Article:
The 2004 AIDS Film Festival, held in Bangkok, Thailand, during the 15th International AIDS Conference, was a resounding success.
Spread across three venues, and showcasing over 50 film titles, the festival was a highlight of the Silabha Art and Cultural Programme of the Conference. It was co-organised by TVE Asia Pacific.
Based on a rough estimate, over 8,000 persons attended the film festival. Most joined the screenings at the IMPACT Convention Centre in Muang Thong Thani -- the conference venue, where organisers recorded 17,000 registered delegates and close to 20,000 participants during the week.
The two city venues -- Lido cinema and Goethe Institut -- also reported considerable interest and regular visitors that included Thai public and expatriates.
Hollywood movie actor and AIDS activist Richard Gere opened the film festival on Monday, July 12, at a gala evening ceremony at Bangkok's prestigious Scala theatre. The event was widely reported by the Thai and international media.
In a moving speech, Mr Gere said his experience with persons living with HIV had changed his life even more than his study of Tibetan Buddhism. He recalled how he lost a very close friend to the global pandemic.
"I don't want anyone else to die like that," he said, without revealing his friend's name. He persuaded the audience -- which included diplomats, businessmen, journalists, activists and government officials -- to observe a minute of silence in memory of all known and unknown persons who had lost their lives to AIDS.
He added: "It (AIDS) has gone on too long, way too long. I was also thinking today of the US$ 300 billion+ that we have wasted on an insane war in Iraq." This remark drew rapturous applause from the audience.
Thailand's Senator Mechai Viravaidya, widely known as "Mr Condom" for his joyful public distribution of condoms throughout the country, spoke immediately afterwards. He said: "The Thai people love you…You must come back, and we hope you'll be the next President of the United States!"
Mr Gere, grinning broadly, retorted: "I am not running, and I will not accept."
The gala evening culminated with the screening of A Closer Walk directed by Academy Award nominated Robert Bilheimer. Described as the first to provide a definitive portrayal of humankind's confrontation with AIDS, it was among over 120 entries received from all geographical regions when the festival was announced in May 2004.
The film festival was organised to showcase the best audio-visual content on HIV/AIDS, produced in television, video, cinema and multimedia formats, in all parts of the world during the past few years. It provided a powerful audio-visual context to the scientific, economic, social and cultural aspects of HIV/AIDS being discussed at the conference.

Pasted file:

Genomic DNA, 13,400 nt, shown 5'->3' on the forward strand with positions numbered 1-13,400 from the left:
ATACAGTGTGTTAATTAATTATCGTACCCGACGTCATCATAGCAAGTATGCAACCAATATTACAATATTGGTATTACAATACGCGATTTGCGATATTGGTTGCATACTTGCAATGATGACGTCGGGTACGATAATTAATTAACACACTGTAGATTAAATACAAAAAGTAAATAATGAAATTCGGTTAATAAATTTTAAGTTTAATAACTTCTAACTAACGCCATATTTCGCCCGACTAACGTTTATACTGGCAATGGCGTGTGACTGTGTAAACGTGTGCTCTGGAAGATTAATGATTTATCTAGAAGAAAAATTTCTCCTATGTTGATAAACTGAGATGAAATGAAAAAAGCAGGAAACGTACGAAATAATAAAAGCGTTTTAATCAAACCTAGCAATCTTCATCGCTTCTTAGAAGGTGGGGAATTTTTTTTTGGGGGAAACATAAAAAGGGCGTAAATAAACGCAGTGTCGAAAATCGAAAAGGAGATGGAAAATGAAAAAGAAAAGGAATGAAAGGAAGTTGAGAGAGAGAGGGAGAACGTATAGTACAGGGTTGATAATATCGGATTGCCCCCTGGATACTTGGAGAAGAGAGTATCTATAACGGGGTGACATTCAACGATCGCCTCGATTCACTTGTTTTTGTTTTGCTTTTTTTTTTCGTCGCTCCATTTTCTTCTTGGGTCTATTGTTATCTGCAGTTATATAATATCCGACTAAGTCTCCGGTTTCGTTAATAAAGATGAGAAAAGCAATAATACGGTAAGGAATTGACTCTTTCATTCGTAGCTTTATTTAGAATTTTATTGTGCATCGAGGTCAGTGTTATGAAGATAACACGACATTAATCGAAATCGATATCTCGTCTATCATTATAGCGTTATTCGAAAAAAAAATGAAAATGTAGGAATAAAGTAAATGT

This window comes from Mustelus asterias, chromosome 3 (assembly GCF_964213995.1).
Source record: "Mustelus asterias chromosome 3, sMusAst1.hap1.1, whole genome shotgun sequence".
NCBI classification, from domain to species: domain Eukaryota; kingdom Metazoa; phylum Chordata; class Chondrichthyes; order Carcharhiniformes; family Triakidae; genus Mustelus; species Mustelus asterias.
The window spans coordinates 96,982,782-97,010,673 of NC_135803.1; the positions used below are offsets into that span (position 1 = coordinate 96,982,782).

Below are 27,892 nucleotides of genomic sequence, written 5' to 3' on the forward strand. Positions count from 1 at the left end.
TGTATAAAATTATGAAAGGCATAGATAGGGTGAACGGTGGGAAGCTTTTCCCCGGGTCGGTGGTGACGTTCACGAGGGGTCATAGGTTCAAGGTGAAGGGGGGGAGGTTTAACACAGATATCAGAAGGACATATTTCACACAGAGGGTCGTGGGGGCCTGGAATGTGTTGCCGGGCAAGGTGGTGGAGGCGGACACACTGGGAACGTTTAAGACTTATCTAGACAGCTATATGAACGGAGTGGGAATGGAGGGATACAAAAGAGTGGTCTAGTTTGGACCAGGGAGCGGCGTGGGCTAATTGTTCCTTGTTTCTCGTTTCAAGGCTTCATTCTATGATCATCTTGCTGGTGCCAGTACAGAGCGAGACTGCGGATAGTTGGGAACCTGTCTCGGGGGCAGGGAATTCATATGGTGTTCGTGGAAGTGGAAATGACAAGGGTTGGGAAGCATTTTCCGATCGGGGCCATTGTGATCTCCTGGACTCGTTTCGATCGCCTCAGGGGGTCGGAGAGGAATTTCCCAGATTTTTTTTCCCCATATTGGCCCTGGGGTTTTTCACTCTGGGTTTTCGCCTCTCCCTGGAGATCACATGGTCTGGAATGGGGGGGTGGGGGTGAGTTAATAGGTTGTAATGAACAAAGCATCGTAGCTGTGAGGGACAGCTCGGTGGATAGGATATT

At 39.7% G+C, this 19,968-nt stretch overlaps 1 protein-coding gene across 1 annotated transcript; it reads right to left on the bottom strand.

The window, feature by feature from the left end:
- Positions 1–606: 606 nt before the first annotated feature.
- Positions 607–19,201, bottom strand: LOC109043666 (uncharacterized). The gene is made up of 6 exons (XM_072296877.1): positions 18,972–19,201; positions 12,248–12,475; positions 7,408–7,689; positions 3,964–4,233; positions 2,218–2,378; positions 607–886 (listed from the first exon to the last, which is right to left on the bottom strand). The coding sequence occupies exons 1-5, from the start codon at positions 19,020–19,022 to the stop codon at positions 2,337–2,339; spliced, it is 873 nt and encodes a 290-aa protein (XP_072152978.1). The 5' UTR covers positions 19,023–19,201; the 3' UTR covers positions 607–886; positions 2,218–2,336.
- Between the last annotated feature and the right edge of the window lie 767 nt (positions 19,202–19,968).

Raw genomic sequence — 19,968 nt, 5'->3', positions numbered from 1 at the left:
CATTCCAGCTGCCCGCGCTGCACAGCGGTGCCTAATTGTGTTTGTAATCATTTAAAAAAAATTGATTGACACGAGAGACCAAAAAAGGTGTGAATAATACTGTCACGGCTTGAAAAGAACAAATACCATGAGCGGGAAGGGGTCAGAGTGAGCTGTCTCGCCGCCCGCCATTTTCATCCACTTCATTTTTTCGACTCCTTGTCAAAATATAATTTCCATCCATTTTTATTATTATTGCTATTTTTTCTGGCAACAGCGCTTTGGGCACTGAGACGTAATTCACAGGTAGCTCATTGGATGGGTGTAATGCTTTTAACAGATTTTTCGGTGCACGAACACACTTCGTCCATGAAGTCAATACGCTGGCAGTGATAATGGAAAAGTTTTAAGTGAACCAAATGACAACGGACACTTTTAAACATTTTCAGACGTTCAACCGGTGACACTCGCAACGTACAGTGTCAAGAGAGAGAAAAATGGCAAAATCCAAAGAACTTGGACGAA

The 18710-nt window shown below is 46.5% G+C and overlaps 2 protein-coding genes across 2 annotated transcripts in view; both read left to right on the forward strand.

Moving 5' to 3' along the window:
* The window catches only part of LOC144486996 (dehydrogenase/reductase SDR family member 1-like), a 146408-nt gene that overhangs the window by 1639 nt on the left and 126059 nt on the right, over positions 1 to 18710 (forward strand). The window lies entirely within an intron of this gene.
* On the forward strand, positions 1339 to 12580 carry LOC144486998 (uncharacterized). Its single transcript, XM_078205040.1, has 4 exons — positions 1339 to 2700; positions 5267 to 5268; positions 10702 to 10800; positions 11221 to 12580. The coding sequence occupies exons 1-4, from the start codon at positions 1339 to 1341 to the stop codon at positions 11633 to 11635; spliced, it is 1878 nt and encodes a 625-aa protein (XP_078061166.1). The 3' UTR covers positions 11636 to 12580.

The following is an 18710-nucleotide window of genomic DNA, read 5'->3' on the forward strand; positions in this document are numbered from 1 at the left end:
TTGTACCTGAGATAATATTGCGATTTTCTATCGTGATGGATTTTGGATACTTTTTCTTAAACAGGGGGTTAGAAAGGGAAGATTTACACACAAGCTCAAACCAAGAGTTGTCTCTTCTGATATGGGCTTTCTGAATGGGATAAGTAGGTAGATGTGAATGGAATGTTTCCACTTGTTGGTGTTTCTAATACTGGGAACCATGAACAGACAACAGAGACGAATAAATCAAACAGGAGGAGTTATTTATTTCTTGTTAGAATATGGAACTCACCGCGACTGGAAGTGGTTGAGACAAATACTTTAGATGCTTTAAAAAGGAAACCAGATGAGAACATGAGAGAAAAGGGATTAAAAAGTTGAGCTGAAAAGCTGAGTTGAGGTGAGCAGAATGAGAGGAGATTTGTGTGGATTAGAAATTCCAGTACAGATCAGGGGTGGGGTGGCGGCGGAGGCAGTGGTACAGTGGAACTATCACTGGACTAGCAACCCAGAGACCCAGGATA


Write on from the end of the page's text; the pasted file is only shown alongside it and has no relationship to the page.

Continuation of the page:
At IMPACT Centre Room 11, screenings ran every day (July 12 - 15 inclusive) from 1 pm to 8 pm, often to a full house. For more than half of the over 40 films screened there, the film-makers were present in person to engage the live audience.
"We had some very positive and encouraging feedback from both the film-makers and our audiences," says Manori Wijesekera, Regional Programme Officer of TVE Asia Pacific. "The film-makers were particularly appreciative of the well-organised logistics and promotional aspects of the festival, and the wide-ranging promotion we generated using print and online media."
"From the poster design through the opening night, the presentations at various cinemas and the screenings on location at IMPACT Convention Centre -- in my experience and that of persons to whom I spoke -- all the elements of the festival came together very well" says Jill Kruger, Producer of Deadly Myths. "I made contact with a number of viewers who were interested in further promotion of my film and also with a few other film-makers. This is always valuable and a critical part of Film Festival participation."
A number of films had their global or Asian premieres during the festival, with a few racing against time to make the deadline. Among these was a one-minute TV spot from Cambodia, featuring action movie star Jackie Chan and an animated "Mr Condom". Produced by the BBC World Service Trust, the spot shows the duo taking on HIV -- the invisible HIV that causes AIDS -- by encouraging the use of condoms.
The overall selection of films at the festival represented a broad range of issues, themes, formats and perspectives. It includes a variety of genres: documentaries, docu-drama, current affairs programming, short television spots and entertainment formats -- animation, dramas and reality television.
The line-up included productions made for broadcast television as well as educational and informational films made for educational, activist and advocacy purposes.
The 2004 AIDS Film Festival was a collaboration with Apex International Entertainment Company of Thailand and the Goethe Institut of Bangkok. It is supported by Canon Thailand, Novib - Oxfam Netherlands, United Nations Children's Fund (UNICEF) and United Nations Economic and Social Commission for Asia and the Pacific (UN-ESCAP).
Photo credit: Jerome Ming and TVE Asia Pacific